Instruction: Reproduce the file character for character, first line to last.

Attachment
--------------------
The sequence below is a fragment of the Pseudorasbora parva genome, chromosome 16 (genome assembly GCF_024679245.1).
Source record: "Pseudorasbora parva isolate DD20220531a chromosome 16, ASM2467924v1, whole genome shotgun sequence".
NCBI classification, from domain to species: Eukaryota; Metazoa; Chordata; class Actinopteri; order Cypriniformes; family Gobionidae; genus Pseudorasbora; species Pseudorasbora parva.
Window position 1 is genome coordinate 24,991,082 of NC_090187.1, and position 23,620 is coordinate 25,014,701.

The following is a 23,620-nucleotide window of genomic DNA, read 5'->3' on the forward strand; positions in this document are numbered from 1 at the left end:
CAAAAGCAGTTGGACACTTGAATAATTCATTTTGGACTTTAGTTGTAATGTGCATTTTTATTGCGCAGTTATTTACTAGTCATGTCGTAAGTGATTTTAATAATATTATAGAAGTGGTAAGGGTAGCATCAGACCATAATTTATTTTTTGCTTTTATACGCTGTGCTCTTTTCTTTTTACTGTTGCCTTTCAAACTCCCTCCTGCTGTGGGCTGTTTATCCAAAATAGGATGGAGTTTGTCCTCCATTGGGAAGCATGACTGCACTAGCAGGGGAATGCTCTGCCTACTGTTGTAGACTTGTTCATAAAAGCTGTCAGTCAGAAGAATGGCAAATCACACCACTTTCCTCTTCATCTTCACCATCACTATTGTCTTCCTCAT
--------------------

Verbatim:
The sequence below is a fragment of the Pseudorasbora parva genome, chromosome 16 (genome assembly GCF_024679245.1).
Source record: "Pseudorasbora parva isolate DD20220531a chromosome 16, ASM2467924v1, whole genome shotgun sequence".
NCBI classification, from domain to species: Eukaryota; Metazoa; Chordata; class Actinopteri; order Cypriniformes; family Gobionidae; genus Pseudorasbora; species Pseudorasbora parva.
Window position 1 is genome coordinate 24,991,082 of NC_090187.1, and position 23,620 is coordinate 25,014,701.

The following is a 23,620-nucleotide window of genomic DNA, read 5'->3' on the forward strand; positions in this document are numbered from 1 at the left end:
CAAAAGCAGTTGGACACTTGAATAATTCATTTTGGACTTTAGTTGTAATGTGCATTTTTATTGCGCAGTTATTTACTAGTCATGTCGTAAGTGATTTTAATAATATTATAGAAGTGGTAAGGGTAGCATCAGACCATAATTTATTTTTTGCTTTTATACGCTGTGCTCTTTTCTTTTTACTGTTGCCTTTCAAACTCCCTCCTGCTGTGGGCTGTTTATCCAAAATAGGATGGAGTTTGTCCTCCATTGGGAAGCATGACTGCACTAGCAGGGGAATGCTCTGCCTACTGTTGTAGACTTGTTCATAAAAGCTGTCAGTCAGAAGAATGGCAAATCACACCACTTTCCTCTTCATCTTCACCATCACTATTGTCTTCCTCAT